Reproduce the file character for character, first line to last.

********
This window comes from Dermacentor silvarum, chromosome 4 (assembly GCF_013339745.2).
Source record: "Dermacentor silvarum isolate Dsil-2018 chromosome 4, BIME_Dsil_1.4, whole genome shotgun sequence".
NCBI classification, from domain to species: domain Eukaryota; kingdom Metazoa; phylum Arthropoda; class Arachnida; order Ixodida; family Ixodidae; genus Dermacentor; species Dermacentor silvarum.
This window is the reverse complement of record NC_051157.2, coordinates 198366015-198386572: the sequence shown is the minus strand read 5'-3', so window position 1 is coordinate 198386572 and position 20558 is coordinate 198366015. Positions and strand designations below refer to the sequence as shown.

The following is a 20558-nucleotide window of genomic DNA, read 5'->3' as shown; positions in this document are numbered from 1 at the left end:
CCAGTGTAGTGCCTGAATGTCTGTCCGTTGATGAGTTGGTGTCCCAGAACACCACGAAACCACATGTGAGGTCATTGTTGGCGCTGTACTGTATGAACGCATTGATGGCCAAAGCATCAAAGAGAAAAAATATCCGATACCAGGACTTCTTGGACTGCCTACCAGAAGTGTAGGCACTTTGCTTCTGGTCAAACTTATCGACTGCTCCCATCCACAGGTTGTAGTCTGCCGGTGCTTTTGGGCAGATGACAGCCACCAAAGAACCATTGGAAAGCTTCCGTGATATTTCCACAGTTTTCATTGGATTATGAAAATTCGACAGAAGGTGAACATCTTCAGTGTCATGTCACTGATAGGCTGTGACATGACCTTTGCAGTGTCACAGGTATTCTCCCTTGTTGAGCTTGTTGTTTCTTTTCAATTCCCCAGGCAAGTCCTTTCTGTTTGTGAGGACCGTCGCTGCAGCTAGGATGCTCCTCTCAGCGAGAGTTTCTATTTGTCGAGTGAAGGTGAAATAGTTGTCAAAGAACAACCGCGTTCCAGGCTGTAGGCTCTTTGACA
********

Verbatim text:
This window comes from Dermacentor silvarum, chromosome 4 (assembly GCF_013339745.2).
Source record: "Dermacentor silvarum isolate Dsil-2018 chromosome 4, BIME_Dsil_1.4, whole genome shotgun sequence".
NCBI classification, from domain to species: domain Eukaryota; kingdom Metazoa; phylum Arthropoda; class Arachnida; order Ixodida; family Ixodidae; genus Dermacentor; species Dermacentor silvarum.
This window is the reverse complement of record NC_051157.2, coordinates 198366015-198386572: the sequence shown is the minus strand read 5'-3', so window position 1 is coordinate 198386572 and position 20558 is coordinate 198366015. Positions and strand designations below refer to the sequence as shown.

The following is a 20558-nucleotide window of genomic DNA, read 5'->3' as shown; positions in this document are numbered from 1 at the left end:
CCAGTGTAGTGCCTGAATGTCTGTCCGTTGATGAGTTGGTGTCCCAGAACACCACGAAACCACATGTGAGGTCATTGTTGGCGCTGTACTGTATGAACGCATTGATGGCCAAAGCATCAAAGAGAAAAAATATCCGATACCAGGACTTCTTGGACTGCCTACCAGAAGTGTAGGCACTTTGCTTCTGGTCAAACTTATCGACTGCTCCCATCCACAGGTTGTAGTCTGCCGGTGCTTTTGGGCAGATGACAGCCACCAAAGAACCATTGGAAAGCTTCCGTGATATTTCCACAGTTTTCATTGGATTATGAAAATTCGACAGAAGGTGAACATCTTCAGTGTCATGTCACTGATAGGCTGTGACATGACCTTTGCAGTGTCACAGGTATTCTCCCTTGTTGAGCTTGTTGTTTCTTTTCAATTCCCCAGGCAAGTCCTTTCTGTTTGTGAGGACCGTCGCTGCAGCTAGGATGCTCCTCTCAGCGAGAGTTTCTATTTGTCGAGTGAAGGTGAAATAGTTGTCAAAGAACAACCGCGTTCCAGGCTGTAGGCTCTTTGACA